Reformed Dogmatics, Abridged in One Volume, by Herman Bavinck, ed., John Bolt, Grand Rapids: Baker Academic, 2011, 847 pp.
Well, that took a while to read.
I generally liked Bavinck’s Reformed Dogmatics but can’t really give it a special place in my heart. It is at the same level of the systematic theologies of say Charles Hodge and Louis Berkhof. It has an orthodox Reformed viewpoint and shows the great learnedness of the author. But often times Bavinck doesn’t fully answer the question. For example, a mention of the Marrowmen (p. 462) does not clearly state whether their view on God willing the salvation of the non-elect is correct or not. Likewise, his discussion on faith (among other subjects) lacks clear definitions. He speaks of Christ having an “impersonal human nature” (p. 418) but never explains what “personal” is and what Christ’s human nature is lacking so as not to be personal.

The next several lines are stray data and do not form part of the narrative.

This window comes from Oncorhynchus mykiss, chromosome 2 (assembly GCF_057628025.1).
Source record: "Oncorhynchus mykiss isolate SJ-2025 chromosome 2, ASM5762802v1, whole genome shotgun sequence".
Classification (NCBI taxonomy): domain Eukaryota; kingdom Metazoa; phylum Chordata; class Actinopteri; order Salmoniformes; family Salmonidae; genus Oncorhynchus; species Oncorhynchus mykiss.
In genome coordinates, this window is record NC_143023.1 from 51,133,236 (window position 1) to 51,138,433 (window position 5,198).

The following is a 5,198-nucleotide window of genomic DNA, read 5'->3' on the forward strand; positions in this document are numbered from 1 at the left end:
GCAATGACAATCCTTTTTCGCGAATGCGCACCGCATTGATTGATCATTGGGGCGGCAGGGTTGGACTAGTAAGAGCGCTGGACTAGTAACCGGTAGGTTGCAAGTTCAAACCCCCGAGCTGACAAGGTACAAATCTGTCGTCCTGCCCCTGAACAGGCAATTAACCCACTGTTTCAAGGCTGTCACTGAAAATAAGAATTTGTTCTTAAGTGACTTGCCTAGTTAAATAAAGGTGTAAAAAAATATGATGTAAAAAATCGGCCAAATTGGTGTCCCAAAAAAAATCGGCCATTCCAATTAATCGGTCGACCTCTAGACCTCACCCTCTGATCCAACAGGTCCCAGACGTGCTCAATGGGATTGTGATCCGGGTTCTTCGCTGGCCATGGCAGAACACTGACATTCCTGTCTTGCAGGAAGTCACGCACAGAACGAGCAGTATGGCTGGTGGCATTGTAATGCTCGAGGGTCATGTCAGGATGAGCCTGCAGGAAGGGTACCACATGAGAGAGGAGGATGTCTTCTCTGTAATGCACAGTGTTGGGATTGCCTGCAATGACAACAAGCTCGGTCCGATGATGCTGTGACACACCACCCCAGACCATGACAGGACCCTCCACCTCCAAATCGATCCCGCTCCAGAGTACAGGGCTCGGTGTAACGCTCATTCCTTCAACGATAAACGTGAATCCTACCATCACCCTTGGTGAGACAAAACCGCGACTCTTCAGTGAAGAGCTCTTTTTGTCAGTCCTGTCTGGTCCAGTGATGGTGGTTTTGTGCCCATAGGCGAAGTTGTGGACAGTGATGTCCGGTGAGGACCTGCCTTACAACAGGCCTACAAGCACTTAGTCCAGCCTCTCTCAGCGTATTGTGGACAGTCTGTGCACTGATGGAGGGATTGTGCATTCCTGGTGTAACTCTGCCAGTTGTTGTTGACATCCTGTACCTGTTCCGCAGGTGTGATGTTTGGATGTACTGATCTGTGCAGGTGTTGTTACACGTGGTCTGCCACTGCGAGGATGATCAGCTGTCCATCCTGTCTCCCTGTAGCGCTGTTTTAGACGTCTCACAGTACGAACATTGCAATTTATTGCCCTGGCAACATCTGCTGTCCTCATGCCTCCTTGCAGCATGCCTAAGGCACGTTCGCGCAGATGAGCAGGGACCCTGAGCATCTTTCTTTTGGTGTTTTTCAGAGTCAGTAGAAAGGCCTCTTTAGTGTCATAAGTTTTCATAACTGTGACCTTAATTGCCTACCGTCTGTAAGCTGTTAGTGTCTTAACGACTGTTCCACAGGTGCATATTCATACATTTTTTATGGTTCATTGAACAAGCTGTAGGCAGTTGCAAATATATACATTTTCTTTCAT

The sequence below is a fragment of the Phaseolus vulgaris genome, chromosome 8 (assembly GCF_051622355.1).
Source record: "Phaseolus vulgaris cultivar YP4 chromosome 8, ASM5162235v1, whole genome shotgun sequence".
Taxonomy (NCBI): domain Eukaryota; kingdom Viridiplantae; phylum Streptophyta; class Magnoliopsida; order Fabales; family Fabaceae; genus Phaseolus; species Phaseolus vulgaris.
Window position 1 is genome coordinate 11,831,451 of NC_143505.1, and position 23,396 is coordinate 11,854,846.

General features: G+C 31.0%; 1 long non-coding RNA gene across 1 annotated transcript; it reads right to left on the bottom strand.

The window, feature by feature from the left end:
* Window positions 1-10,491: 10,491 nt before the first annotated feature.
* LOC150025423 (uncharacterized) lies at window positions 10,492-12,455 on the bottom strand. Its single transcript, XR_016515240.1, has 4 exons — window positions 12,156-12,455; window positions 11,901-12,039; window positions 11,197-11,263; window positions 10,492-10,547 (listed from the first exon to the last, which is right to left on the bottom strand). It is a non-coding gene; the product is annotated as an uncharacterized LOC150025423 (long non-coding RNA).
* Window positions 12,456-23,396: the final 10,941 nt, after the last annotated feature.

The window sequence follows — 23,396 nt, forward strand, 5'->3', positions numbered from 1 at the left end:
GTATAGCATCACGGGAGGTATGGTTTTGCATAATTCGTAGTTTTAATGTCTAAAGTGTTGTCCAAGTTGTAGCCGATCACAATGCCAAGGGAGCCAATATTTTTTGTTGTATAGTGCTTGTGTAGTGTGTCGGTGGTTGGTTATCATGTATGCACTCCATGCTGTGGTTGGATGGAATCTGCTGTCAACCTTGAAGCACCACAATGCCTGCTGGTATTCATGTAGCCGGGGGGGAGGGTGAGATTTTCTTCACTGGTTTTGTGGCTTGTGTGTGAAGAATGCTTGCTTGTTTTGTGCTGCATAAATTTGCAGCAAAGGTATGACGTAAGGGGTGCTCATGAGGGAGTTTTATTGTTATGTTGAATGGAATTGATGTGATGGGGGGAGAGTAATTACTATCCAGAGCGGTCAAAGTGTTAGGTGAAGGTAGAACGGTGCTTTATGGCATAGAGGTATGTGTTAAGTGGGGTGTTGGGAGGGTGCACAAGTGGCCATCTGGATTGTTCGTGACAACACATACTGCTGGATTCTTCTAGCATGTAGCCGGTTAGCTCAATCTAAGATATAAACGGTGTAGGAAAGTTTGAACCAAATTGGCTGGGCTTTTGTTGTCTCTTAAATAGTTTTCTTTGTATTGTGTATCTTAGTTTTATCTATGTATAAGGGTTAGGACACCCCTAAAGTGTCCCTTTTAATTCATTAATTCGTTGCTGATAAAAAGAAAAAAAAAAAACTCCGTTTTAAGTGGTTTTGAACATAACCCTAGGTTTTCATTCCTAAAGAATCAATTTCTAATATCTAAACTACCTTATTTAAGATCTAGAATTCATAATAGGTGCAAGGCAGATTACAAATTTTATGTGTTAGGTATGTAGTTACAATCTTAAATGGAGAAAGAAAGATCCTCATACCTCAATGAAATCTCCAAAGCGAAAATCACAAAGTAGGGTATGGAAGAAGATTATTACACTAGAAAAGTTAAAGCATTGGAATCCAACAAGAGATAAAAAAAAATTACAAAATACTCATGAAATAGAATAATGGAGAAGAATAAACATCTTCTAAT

I wearied not only with the length of this volume but also the constant references to Lessing, Kant, Schleiermacher, Ritschl, etc. It is of some value to know the views of these thinkers, but mostly as a contrast to bring out the truth of the Scriptural view.
Highlights included his sections on the Trinity, angels, the ascension, and opposition to Chiliaism.
The book is probably best used as a reference when studying a particular topic. Bavinck should be included in the top ten or so theologians one consults; no doubt his work is impressive.